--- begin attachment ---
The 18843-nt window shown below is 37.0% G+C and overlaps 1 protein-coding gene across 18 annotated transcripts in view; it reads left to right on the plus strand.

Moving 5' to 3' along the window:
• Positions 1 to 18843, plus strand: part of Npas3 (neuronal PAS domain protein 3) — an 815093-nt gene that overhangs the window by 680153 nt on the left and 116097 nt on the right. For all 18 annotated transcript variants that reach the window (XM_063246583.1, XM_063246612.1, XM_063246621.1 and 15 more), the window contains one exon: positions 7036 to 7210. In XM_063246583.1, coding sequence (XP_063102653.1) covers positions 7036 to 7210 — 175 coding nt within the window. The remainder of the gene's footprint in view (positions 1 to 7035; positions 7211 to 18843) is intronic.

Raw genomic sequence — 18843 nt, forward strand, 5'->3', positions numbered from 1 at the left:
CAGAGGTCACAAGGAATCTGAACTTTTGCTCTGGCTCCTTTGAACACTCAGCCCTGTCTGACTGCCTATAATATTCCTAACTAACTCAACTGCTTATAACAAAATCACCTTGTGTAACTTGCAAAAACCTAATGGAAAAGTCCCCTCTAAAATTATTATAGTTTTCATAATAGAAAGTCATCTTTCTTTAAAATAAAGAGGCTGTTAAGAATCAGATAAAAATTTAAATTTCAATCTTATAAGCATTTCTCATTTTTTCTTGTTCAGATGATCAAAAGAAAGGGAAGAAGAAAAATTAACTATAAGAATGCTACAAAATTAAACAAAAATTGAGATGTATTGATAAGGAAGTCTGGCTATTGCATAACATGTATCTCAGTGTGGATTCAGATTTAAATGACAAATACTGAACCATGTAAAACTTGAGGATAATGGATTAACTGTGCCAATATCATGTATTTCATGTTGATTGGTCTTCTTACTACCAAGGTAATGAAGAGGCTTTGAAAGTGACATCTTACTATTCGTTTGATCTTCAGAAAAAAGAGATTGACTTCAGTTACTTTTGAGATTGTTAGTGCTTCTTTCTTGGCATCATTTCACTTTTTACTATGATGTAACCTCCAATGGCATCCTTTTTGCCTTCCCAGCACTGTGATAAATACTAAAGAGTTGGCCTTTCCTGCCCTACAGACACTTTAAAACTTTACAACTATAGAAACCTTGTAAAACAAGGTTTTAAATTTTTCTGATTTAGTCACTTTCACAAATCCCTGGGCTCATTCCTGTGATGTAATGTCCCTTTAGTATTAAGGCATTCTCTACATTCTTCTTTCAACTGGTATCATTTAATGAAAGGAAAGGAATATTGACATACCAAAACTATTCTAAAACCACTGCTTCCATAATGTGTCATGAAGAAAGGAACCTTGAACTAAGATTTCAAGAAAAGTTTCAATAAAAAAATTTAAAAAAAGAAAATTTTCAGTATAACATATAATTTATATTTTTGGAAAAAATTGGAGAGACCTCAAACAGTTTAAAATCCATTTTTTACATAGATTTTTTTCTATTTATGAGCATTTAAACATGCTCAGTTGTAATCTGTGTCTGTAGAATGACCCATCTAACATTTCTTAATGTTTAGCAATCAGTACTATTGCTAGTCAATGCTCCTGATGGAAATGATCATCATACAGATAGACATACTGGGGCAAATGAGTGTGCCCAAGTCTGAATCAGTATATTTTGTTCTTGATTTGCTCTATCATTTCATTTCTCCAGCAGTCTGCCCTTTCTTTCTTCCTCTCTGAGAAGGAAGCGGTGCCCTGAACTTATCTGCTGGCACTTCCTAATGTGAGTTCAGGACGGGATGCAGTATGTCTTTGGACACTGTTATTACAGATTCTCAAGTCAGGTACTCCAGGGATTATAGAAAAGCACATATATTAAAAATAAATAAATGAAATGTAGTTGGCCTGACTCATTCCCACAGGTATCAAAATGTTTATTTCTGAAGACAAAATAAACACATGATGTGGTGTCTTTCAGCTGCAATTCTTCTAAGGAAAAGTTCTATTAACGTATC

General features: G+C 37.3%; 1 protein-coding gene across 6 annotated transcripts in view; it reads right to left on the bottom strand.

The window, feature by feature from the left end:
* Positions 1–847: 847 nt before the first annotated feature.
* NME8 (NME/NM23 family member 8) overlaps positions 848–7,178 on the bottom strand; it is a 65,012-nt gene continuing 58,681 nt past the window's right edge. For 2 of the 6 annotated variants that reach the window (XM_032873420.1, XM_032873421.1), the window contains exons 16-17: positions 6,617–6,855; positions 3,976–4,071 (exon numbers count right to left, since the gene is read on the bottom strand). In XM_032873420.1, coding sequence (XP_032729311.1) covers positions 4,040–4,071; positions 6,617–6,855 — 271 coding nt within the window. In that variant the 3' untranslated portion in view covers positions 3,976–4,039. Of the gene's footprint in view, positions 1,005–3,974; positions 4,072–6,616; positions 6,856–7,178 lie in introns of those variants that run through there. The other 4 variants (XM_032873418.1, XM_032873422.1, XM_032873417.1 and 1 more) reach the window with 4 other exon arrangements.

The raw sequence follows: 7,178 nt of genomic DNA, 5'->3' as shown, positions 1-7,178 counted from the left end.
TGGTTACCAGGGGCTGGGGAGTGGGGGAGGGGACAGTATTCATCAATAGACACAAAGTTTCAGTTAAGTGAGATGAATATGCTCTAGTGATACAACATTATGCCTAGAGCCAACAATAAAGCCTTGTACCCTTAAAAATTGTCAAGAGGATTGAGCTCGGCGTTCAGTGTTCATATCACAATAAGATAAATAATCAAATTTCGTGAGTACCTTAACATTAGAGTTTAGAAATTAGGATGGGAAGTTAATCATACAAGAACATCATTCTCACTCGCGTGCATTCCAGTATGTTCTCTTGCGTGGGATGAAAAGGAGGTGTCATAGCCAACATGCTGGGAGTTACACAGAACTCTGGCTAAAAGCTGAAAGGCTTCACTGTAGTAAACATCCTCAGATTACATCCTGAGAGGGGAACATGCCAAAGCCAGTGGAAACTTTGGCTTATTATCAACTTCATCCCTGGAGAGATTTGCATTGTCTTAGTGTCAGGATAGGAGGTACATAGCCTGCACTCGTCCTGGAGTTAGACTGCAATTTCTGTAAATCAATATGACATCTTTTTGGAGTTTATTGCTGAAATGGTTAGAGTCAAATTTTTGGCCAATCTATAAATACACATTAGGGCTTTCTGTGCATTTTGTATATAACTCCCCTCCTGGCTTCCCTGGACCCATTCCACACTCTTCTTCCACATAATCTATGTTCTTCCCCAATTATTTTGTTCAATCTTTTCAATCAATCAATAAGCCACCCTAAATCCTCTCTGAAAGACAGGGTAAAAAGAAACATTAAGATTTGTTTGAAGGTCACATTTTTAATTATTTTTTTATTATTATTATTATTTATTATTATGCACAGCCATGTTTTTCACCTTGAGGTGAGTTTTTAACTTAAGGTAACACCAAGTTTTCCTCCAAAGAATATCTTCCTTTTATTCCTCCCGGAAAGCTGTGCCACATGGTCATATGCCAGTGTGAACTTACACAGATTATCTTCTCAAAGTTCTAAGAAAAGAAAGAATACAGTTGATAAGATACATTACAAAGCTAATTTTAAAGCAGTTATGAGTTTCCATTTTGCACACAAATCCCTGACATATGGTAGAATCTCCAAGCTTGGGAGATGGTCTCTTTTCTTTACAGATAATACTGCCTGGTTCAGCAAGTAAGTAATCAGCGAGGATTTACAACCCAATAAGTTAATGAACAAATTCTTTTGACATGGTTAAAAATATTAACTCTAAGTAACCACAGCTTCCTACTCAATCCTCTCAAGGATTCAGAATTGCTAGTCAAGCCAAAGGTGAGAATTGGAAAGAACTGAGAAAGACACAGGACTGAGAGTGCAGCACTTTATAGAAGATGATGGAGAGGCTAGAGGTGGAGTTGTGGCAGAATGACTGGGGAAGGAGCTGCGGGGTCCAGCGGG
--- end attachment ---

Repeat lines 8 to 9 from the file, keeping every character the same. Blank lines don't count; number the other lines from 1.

* Positions 1–847: 847 nt before the first annotated feature.
* NME8 (NME/NM23 family member 8) overlaps positions 848–7,178 on the bottom strand; it is a 65,012-nt gene continuing 58,681 nt past the window's right edge. For 2 of the 6 annotated variants that reach the window (XM_032873420.1, XM_032873421.1), the window contains exons 16-17: positions 6,617–6,855; positions 3,976–4,071 (exon numbers count right to left, since the gene is read on the bottom strand). In XM_032873420.1, coding sequence (XP_032729311.1) covers positions 4,040–4,071; positions 6,617–6,855 — 271 coding nt within the window. In that variant the 3' untranslated portion in view covers positions 3,976–4,039. Of the gene's footprint in view, positions 1,005–3,974; positions 4,072–6,616; positions 6,856–7,178 lie in introns of those variants that run through there. The other 4 variants (XM_032873418.1, XM_032873422.1, XM_032873417.1 and 1 more) reach the window with 4 other exon arrangements.